America loves to see itself as a global economic leader, but below-average economic growth the last quarter has many worried for our position. Folks fearful of America losing its leadership status are likely to espouse policies and strategies to hold the position, but they need to remember free trade and openness helped get us where we are. Economic growth begets growth, regardless of the source.
In light of today's amorous celebration, we'd like to examine America's love affair with being the global economic leader. Like many great love affairs, the initial circumstances were right: The US had the resources, innovation and leadership to claim independence, industrialize, power through World Wars—making other suitors (Britain) look like chump change in comparison.
Although we had our moments of indiscretion (protectionist policies, closed borders), for the most part we had a monogamous relationship with free trade and a willingness to accept a diverse population within our borders. We realized our openness created wealth for ourselves and for the global economy. We flirted with the idea of being an economic leader and the flirtation turned into a full-blown romance with the global economy falling for our promises of economic and political stability.
But like all great love affairs, the romance has hit a rough patch. Q4's slower US GDP growth, Financials woes, sovereign wealth funds swooping up US assets, decoupling theories, the weakening dollar, etc., all in the face of positive global developments have caused anxiety and fears the US is losing its global economic leadership status. Today's headlines aren't promising either:
Japan Economy Grows 3.7%, Twice as Fast as Expected
By Jason Clenfield, Bloomberg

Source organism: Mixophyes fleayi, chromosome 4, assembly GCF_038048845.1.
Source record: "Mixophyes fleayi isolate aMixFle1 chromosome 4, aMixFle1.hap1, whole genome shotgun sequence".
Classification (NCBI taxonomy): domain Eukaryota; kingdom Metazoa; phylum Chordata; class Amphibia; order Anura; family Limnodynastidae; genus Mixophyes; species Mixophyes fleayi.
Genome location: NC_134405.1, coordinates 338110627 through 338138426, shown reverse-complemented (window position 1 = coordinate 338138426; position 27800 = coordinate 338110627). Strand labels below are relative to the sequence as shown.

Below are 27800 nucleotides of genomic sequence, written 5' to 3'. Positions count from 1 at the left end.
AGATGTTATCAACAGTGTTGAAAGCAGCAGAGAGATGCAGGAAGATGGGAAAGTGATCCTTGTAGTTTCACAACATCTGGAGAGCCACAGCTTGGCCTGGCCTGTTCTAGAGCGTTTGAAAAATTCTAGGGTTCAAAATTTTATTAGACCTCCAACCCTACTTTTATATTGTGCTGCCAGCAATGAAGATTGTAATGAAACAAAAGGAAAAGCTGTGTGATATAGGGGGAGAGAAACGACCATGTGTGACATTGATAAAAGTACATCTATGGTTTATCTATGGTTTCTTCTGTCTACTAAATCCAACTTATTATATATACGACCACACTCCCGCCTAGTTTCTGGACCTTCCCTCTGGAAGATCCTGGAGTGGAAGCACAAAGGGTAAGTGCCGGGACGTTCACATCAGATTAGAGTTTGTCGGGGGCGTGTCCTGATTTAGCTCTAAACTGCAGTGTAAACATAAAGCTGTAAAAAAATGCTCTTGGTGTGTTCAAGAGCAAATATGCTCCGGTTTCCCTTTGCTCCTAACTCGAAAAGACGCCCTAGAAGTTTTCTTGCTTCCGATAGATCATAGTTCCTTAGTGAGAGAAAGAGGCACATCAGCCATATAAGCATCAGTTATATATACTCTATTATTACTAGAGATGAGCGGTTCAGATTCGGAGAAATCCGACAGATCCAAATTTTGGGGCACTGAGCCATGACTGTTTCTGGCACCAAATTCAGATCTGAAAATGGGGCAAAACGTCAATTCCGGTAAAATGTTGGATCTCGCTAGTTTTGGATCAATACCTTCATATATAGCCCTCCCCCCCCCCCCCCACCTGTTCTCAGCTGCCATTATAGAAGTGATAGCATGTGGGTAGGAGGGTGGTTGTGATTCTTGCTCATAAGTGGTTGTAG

Slovakia's GDP Growth in Q4 2007 Estimated to be 14.1%
By the Statistical Office of the Slovak Republic, SKToday.com
Indonesia 2007 GDP Expected to Grow at Fastest pace in 11 Years
By Aloysius Bhui, Forbes
Bernanke Says Economic Outlook is Worse
By Jeannine Aversa, International Business Times
Who do these upstarts think they are? Well, for one, part of the global economy. America doesn't need to fear growth abroad will threaten our own economic health. Yes, America is the world's largest economy at ~27% of global GDP (estimated by IMF for 2006), but it's not the majority. It's much easier for the other 73% to grow and pull the US with it, than the US alone pulling the rest of the world.
But what about the effects on the US domestic economy if leadership shifts? Will Americans experience less growth, more unemployment, decreased happiness? With the public fearing a slowing economy and elections impending, political rhetoric will likely turn to criticisms of foreign competition or offshore outsourcing. But folks need to remember: The global economy is not a zero-sum game, rather it's capable of ever-expanding with growth begetting growth—and most importantly, it doesn't matter where the growth comes from. The following article wonderfully demonstrates how foreign growth helps the US.
A Pewter Lining
Daniel Fisher, Forbes
Despite cheaper goods and services available abroad, the growing economic bourses of developing nations allow them to afford relatively pricier US technology and products, creating profits and labor demand domestically. Remember Ross Perot predicting a "giant sucking sound" should NAFTA be implemented? Folks thought we'd lose millions of jobs and face exploding unemployment. Instead, companies were able to lower costs, pass on the values to consumers and pursue new technologies—and our current unemployment rate is near historical lows.
Perhaps the honeymoon period is coming to an end, but the fire is not out. Nowhere in the world are property and individual rights as stable and zealously protected as they are here—a vital key to healthy, stable economies. Our education system and standards of living continually attract a positive flow of the world's most productive, innovative people. As the US continues to engage the global economy, wealth creation will continue and benefit all nations. In Kishore Mahbubani's book, "The New Asian Hemisphere: The Irresistible Shift of Global Power to the East," the former Singaporean diplomat writes of the growing Asian nations, "Their ideal is to achieve what America and Europe achieved. They want to replicate, not dominate the West." And isn't imitation the most sincere form of flattery?